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Apple bond offering among biggest ever: reports

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A bond offering from Apple expected to be priced later today will be one of the largest ever for a US company, according to leading financial newspapers Tuesday.

Apple is selling $17 billion in investment-grade bonds, which would be a record for a US corporate debt issue, according to the Wall Street Journal, which cited investors familiar with the deal.

The Financial Times, also citing sources close to the deal, said the offering would be $15 billion, but might be increased due to heavy demand.

Underwriters have been able to lower the interest rate to be paid on the bonds, due to apparent high demand, the Journal said.

Apple’s bond offering would be in the same ballpark as historic bond issues, such as Swiss pharmaceutical company Roche’s $16.5 billion offering in 2009, France Telecom’s $16.4 billion bond in 2001 and US pharmaceutical firm AbbVie’s $14.7 billion offering last year, the two reports said.

Apple itself has not said how much debt it plans to raise, but the money raised is to help fund an expanded shareholder payout program.

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Facing pressure from shareholders over its recent drop in share price, the company said last week that it would spend up to $100 billion on dividends and share buybacks through 2015.

Apple is offering six tranches of debt, four at fixed rates and two at floating rates with the maturity between three and 30 years, according to documents filed with the Securities and Exchange Commission.

The bond offering gives Apple the chance to take advantage of low interest rates to fund its dividends and buybacks.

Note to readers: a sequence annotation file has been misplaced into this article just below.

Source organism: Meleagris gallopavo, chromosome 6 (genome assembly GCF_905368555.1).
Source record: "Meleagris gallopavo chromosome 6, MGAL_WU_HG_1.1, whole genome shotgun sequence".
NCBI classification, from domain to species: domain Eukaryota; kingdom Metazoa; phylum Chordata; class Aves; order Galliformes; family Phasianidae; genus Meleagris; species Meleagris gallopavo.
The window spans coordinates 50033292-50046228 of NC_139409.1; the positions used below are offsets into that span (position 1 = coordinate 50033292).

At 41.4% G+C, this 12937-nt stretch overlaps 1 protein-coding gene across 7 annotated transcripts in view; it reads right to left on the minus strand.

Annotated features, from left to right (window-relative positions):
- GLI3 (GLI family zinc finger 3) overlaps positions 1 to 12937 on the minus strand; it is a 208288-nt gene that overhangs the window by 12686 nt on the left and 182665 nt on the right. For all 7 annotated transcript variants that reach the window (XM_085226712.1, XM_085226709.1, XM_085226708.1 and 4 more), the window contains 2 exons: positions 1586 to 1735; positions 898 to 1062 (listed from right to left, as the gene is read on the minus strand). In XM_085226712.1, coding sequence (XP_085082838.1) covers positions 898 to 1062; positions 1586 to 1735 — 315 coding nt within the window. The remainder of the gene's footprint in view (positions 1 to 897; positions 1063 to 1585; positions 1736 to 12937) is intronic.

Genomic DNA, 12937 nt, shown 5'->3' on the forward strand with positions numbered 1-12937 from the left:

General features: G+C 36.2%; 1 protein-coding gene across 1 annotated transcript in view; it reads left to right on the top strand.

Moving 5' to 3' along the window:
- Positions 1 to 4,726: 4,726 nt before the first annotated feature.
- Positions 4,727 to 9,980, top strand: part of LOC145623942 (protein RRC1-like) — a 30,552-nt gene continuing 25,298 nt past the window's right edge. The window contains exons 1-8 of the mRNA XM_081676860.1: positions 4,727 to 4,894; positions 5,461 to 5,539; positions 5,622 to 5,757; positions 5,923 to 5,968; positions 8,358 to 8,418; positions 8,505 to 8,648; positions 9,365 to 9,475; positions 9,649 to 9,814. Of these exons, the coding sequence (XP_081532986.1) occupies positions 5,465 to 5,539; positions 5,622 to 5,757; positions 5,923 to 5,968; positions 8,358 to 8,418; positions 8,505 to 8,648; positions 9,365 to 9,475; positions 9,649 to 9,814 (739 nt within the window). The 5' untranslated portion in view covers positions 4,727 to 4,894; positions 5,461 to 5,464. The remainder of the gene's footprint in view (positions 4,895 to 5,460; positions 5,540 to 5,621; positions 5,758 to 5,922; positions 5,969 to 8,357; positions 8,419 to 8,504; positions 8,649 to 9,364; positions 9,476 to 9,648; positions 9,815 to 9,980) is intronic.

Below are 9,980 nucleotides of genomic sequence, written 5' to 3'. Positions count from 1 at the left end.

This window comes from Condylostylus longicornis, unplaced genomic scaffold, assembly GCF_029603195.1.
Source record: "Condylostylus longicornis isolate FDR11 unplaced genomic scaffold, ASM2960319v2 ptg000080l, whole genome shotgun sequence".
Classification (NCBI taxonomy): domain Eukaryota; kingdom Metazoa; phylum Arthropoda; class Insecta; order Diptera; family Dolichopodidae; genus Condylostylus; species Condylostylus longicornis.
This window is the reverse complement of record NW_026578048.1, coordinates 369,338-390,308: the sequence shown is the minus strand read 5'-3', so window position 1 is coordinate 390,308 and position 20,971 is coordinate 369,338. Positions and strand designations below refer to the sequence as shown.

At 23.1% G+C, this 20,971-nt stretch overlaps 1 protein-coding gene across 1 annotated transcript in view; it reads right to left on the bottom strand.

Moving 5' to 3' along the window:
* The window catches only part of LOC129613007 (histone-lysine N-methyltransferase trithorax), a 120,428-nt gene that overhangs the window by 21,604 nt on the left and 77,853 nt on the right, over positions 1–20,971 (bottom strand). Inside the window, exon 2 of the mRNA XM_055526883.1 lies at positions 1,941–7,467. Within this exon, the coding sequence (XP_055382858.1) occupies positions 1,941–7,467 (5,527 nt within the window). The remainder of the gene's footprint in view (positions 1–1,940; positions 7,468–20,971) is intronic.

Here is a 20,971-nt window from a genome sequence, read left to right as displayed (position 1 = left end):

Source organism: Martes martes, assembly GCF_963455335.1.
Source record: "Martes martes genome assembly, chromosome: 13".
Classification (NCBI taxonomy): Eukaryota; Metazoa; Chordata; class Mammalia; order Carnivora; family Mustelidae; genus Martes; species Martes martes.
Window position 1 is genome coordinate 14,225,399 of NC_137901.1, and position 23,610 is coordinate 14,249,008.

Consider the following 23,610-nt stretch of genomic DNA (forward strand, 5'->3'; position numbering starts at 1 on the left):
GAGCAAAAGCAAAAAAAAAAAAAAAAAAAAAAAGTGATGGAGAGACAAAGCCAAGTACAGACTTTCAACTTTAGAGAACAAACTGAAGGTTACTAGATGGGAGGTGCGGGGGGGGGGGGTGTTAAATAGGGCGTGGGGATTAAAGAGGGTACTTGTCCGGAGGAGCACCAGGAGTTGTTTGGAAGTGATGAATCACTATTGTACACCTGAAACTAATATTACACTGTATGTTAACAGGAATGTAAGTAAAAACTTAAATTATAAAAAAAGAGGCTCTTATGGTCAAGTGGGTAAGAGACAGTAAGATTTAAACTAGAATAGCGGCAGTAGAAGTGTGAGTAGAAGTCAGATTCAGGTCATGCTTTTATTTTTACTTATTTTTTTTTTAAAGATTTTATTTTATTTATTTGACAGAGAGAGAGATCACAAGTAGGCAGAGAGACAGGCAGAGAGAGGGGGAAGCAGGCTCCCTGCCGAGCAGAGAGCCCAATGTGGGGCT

Apple held $145 billion in cash as of the end of March. But a large quantity of these funds is held overseas and would face high repatriation taxes if brought back to the US for the purpose.

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‘Dangerous linguistic power’: A historian explains how Trump weaponizes nicknames

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Is Donald Trump the modern day Earl Long?

A three-time Louisiana governor, Long mastered the art of political ridicule seven decades ago by weaponizing nicknames. The hilarious names Long pinned on his rivals, and the rollicking stories he told about them, riveted audiences bored by puffed-up rhetoric.

While Long’s stunts may be remembered as silly hijinks, there was a sly, often deadly serious, purpose to his technique. He used it to get voters to laugh at his foes and to put them on the defensive––a place politicians never want to be. Tucked within Long’s jests were razor-sharp attacks aimed at exploiting opposition weaknesses––hidden swords inside a pea-patch cloak.

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Walmart got a $2.2 billion tax cut — now it’s laying off workers

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Walmart announced it will lay off hundreds of workers in North Carolina despite receiving billions in tax cuts that the Republican Party and President Trump claimed would spur job growth.

The giant retailer will lay off about 570 employees and close its corporate office near the Charlotte airport, despite signing a 12-year lease just four years earlier, the Charlotte Business Journal reported.

The work done at the Charlotte facility will be outsourced to a firm in Arkansas, according to the report.

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Amazon, Google and Facebook warrant antitrust scrutiny for many reasons – not just because they’re large

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There’s a growing chorus of U.S. politicians, antitrust scholars and consumer watchdogs calling for stricter antitrust treatment of Amazon, Google, Facebook and other tech giants. Some even say they should be broken up.

Most recently, U.S. lawmakers launched a sweeping review to determine if these companies have become so big and powerful that they are stifling competition and harming consumers, while federal regulators are also gearing up to take action.

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 ENOUGH IS ENOUGH 

Trump endorses killing journalists, like Washington Post columnist Jamal Khashoggi. Online ad networks are now targeting sites that cover acts of violence against dissidents, LGBTQ people and people of color.

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